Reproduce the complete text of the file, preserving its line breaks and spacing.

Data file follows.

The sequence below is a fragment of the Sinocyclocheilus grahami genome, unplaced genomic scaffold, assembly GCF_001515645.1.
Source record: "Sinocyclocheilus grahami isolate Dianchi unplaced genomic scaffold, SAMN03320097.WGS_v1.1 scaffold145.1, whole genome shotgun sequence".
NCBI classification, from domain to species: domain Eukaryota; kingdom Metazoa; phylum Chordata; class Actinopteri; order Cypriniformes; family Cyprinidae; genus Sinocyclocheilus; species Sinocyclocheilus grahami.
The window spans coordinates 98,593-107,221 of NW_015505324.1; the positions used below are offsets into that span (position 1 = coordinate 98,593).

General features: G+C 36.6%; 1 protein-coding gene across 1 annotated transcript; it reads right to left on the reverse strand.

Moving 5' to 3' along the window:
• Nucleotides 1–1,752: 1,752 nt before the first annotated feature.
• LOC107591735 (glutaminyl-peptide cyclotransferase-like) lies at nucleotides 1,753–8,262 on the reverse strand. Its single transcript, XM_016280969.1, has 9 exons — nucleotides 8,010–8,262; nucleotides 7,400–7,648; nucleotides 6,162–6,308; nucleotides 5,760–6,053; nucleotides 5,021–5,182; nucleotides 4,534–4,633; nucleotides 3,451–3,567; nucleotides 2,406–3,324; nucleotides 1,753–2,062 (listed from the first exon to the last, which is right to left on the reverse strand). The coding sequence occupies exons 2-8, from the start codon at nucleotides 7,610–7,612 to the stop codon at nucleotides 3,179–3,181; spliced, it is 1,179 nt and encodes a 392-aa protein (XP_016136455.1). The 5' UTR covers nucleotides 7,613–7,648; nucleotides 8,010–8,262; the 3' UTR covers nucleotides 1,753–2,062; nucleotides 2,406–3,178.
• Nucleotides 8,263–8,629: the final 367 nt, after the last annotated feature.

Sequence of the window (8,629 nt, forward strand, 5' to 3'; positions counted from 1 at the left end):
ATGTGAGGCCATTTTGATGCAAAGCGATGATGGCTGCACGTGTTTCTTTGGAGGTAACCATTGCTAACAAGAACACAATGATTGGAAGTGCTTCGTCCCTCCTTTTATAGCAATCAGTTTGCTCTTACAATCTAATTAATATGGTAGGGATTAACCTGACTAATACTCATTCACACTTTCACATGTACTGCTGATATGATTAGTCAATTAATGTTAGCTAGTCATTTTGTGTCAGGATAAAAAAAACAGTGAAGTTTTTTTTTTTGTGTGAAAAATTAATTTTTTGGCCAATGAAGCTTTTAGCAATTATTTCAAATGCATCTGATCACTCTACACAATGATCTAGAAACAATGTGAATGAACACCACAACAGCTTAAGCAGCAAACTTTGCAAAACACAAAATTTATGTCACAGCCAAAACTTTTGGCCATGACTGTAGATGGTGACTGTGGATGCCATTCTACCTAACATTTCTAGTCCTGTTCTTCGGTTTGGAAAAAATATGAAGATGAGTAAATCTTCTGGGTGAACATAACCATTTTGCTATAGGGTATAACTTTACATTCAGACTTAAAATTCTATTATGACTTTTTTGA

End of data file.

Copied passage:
The sequence below is a fragment of the Sinocyclocheilus grahami genome, unplaced genomic scaffold, assembly GCF_001515645.1.
Source record: "Sinocyclocheilus grahami isolate Dianchi unplaced genomic scaffold, SAMN03320097.WGS_v1.1 scaffold145.1, whole genome shotgun sequence".
NCBI classification, from domain to species: domain Eukaryota; kingdom Metazoa; phylum Chordata; class Actinopteri; order Cypriniformes; family Cyprinidae; genus Sinocyclocheilus; species Sinocyclocheilus grahami.
The window spans coordinates 98,593-107,221 of NW_015505324.1; the positions used below are offsets into that span (position 1 = coordinate 98,593).

General features: G+C 36.6%; 1 protein-coding gene across 1 annotated transcript; it reads right to left on the reverse strand.

Moving 5' to 3' along the window:
• Nucleotides 1–1,752: 1,752 nt before the first annotated feature.
• LOC107591735 (glutaminyl-peptide cyclotransferase-like) lies at nucleotides 1,753–8,262 on the reverse strand. Its single transcript, XM_016280969.1, has 9 exons — nucleotides 8,010–8,262; nucleotides 7,400–7,648; nucleotides 6,162–6,308; nucleotides 5,760–6,053; nucleotides 5,021–5,182; nucleotides 4,534–4,633; nucleotides 3,451–3,567; nucleotides 2,406–3,324; nucleotides 1,753–2,062 (listed from the first exon to the last, which is right to left on the reverse strand). The coding sequence occupies exons 2-8, from the start codon at nucleotides 7,610–7,612 to the stop codon at nucleotides 3,179–3,181; spliced, it is 1,179 nt and encodes a 392-aa protein (XP_016136455.1). The 5' UTR covers nucleotides 7,613–7,648; nucleotides 8,010–8,262; the 3' UTR covers nucleotides 1,753–2,062; nucleotides 2,406–3,178.
• Nucleotides 8,263–8,629: the final 367 nt, after the last annotated feature.

Sequence of the window (8,629 nt, forward strand, 5' to 3'; positions counted from 1 at the left end):
ATGTGAGGCCATTTTGATGCAAAGCGATGATGGCTGCACGTGTTTCTTTGGAGGTAACCATTGCTAACAAGAACACAATGATTGGAAGTGCTTCGTCCCTCCTTTTATAGCAATCAGTTTGCTCTTACAATCTAATTAATATGGTAGGGATTAACCTGACTAATACTCATTCACACTTTCACATGTACTGCTGATATGATTAGTCAATTAATGTTAGCTAGTCATTTTGTGTCAGGATAAAAAAAACAGTGAAGTTTTTTTTTTTGTGTGAAAAATTAATTTTTTGGCCAATGAAGCTTTTAGCAATTATTTCAAATGCATCTGATCACTCTACACAATGATCTAGAAACAATGTGAATGAACACCACAACAGCTTAAGCAGCAAACTTTGCAAAACACAAAATTTATGTCACAGCCAAAACTTTTGGCCATGACTGTAGATGGTGACTGTGGATGCCATTCTACCTAACATTTCTAGTCCTGTTCTTCGGTTTGGAAAAAATATGAAGATGAGTAAATCTTCTGGGTGAACATAACCATTTTGCTATAGGGTATAACTTTACATTCAGACTTAAAATTCTATTATGACTTTTTTGA